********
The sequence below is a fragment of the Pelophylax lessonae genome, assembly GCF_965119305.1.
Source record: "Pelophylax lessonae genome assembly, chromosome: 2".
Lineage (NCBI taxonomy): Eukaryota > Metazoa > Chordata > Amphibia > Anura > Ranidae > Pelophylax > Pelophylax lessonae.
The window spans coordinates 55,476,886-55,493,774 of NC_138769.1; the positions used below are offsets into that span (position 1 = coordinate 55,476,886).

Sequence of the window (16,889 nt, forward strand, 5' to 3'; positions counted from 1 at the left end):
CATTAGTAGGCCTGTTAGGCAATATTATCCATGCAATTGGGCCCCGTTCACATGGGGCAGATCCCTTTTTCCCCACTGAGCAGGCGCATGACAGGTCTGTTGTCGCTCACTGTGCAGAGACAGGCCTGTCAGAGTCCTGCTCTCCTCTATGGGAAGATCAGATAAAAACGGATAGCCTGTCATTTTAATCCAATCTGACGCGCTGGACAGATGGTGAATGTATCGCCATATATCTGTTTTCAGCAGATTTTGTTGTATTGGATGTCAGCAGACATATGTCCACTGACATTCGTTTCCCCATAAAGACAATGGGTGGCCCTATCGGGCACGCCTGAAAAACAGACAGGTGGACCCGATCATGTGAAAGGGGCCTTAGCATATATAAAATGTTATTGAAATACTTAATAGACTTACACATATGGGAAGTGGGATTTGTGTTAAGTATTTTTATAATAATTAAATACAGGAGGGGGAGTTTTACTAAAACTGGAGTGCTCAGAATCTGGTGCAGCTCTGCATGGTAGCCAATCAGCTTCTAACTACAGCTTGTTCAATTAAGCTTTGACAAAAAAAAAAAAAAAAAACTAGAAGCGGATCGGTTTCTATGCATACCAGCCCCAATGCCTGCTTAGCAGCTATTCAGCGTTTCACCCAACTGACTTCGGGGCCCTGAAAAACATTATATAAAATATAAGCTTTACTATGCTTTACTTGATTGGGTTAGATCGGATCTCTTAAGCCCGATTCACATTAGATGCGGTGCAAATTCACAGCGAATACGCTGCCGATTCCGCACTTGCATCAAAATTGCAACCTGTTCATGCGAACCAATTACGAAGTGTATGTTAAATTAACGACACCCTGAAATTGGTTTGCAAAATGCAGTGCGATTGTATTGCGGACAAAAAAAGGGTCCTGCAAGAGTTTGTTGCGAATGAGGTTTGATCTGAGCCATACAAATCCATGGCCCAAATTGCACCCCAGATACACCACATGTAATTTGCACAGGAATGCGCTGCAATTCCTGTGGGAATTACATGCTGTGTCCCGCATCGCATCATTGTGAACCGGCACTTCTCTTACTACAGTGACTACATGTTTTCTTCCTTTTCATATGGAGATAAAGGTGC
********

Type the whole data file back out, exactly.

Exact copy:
The sequence below is a fragment of the Pelophylax lessonae genome, assembly GCF_965119305.1.
Source record: "Pelophylax lessonae genome assembly, chromosome: 2".
Lineage (NCBI taxonomy): Eukaryota > Metazoa > Chordata > Amphibia > Anura > Ranidae > Pelophylax > Pelophylax lessonae.
The window spans coordinates 55,476,886-55,493,774 of NC_138769.1; the positions used below are offsets into that span (position 1 = coordinate 55,476,886).

Sequence of the window (16,889 nt, forward strand, 5' to 3'; positions counted from 1 at the left end):
CATTAGTAGGCCTGTTAGGCAATATTATCCATGCAATTGGGCCCCGTTCACATGGGGCAGATCCCTTTTTCCCCACTGAGCAGGCGCATGACAGGTCTGTTGTCGCTCACTGTGCAGAGACAGGCCTGTCAGAGTCCTGCTCTCCTCTATGGGAAGATCAGATAAAAACGGATAGCCTGTCATTTTAATCCAATCTGACGCGCTGGACAGATGGTGAATGTATCGCCATATATCTGTTTTCAGCAGATTTTGTTGTATTGGATGTCAGCAGACATATGTCCACTGACATTCGTTTCCCCATAAAGACAATGGGTGGCCCTATCGGGCACGCCTGAAAAACAGACAGGTGGACCCGATCATGTGAAAGGGGCCTTAGCATATATAAAATGTTATTGAAATACTTAATAGACTTACACATATGGGAAGTGGGATTTGTGTTAAGTATTTTTATAATAATTAAATACAGGAGGGGGAGTTTTACTAAAACTGGAGTGCTCAGAATCTGGTGCAGCTCTGCATGGTAGCCAATCAGCTTCTAACTACAGCTTGTTCAATTAAGCTTTGACAAAAAAAAAAAAAAAAAACTAGAAGCGGATCGGTTTCTATGCATACCAGCCCCAATGCCTGCTTAGCAGCTATTCAGCGTTTCACCCAACTGACTTCGGGGCCCTGAAAAACATTATATAAAATATAAGCTTTACTATGCTTTACTTGATTGGGTTAGATCGGATCTCTTAAGCCCGATTCACATTAGATGCGGTGCAAATTCACAGCGAATACGCTGCCGATTCCGCACTTGCATCAAAATTGCAACCTGTTCATGCGAACCAATTACGAAGTGTATGTTAAATTAACGACACCCTGAAATTGGTTTGCAAAATGCAGTGCGATTGTATTGCGGACAAAAAAAGGGTCCTGCAAGAGTTTGTTGCGAATGAGGTTTGATCTGAGCCATACAAATCCATGGCCCAAATTGCACCCCAGATACACCACATGTAATTTGCACAGGAATGCGCTGCAATTCCTGTGGGAATTACATGCTGTGTCCCGCATCGCATCATTGTGAACCGGCACTTCTCTTACTACAGTGACTACATGTTTTCTTCCTTTTCATATGGAGATAAAGGTGC